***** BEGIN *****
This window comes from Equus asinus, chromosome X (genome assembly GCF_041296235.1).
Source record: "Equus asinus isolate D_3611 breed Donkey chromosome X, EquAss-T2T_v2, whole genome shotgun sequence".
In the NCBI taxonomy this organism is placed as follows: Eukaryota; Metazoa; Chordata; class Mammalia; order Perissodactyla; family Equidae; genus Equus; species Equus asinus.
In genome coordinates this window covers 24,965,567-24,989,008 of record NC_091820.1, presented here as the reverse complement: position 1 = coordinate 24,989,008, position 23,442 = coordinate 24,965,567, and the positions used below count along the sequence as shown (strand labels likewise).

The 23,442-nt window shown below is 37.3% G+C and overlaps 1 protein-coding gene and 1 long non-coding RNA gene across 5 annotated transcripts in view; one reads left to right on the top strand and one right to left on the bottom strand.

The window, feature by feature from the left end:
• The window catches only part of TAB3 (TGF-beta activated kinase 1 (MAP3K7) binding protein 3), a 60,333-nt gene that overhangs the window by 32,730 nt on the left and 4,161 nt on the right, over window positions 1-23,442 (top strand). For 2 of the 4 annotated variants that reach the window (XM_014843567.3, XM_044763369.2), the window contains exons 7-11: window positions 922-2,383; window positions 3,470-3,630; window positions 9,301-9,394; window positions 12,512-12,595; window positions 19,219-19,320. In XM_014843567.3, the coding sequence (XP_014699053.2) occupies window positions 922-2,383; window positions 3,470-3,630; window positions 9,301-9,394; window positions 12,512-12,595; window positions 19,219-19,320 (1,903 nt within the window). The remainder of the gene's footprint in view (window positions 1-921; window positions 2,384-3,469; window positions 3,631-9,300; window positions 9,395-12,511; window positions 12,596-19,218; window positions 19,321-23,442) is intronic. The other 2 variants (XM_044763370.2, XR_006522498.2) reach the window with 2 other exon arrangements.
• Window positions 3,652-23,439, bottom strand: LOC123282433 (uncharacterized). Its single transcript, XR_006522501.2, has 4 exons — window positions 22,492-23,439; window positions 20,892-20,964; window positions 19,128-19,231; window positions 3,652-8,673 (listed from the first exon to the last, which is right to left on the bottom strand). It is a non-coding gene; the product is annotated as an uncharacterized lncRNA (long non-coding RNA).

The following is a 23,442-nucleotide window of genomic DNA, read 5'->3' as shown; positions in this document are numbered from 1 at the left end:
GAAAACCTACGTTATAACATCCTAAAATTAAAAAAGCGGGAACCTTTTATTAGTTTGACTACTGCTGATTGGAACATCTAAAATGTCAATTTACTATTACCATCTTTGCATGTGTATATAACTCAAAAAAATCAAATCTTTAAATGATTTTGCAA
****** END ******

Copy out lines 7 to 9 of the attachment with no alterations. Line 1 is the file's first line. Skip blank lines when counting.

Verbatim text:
• The window catches only part of TAB3 (TGF-beta activated kinase 1 (MAP3K7) binding protein 3), a 60,333-nt gene that overhangs the window by 32,730 nt on the left and 4,161 nt on the right, over window positions 1-23,442 (top strand). For 2 of the 4 annotated variants that reach the window (XM_014843567.3, XM_044763369.2), the window contains exons 7-11: window positions 922-2,383; window positions 3,470-3,630; window positions 9,301-9,394; window positions 12,512-12,595; window positions 19,219-19,320. In XM_014843567.3, the coding sequence (XP_014699053.2) occupies window positions 922-2,383; window positions 3,470-3,630; window positions 9,301-9,394; window positions 12,512-12,595; window positions 19,219-19,320 (1,903 nt within the window). The remainder of the gene's footprint in view (window positions 1-921; window positions 2,384-3,469; window positions 3,631-9,300; window positions 9,395-12,511; window positions 12,596-19,218; window positions 19,321-23,442) is intronic. The other 2 variants (XM_044763370.2, XR_006522498.2) reach the window with 2 other exon arrangements.
• Window positions 3,652-23,439, bottom strand: LOC123282433 (uncharacterized). Its single transcript, XR_006522501.2, has 4 exons — window positions 22,492-23,439; window positions 20,892-20,964; window positions 19,128-19,231; window positions 3,652-8,673 (listed from the first exon to the last, which is right to left on the bottom strand). It is a non-coding gene; the product is annotated as an uncharacterized lncRNA (long non-coding RNA).

The following is a 23,442-nucleotide window of genomic DNA, read 5'->3' as shown; positions in this document are numbered from 1 at the left end: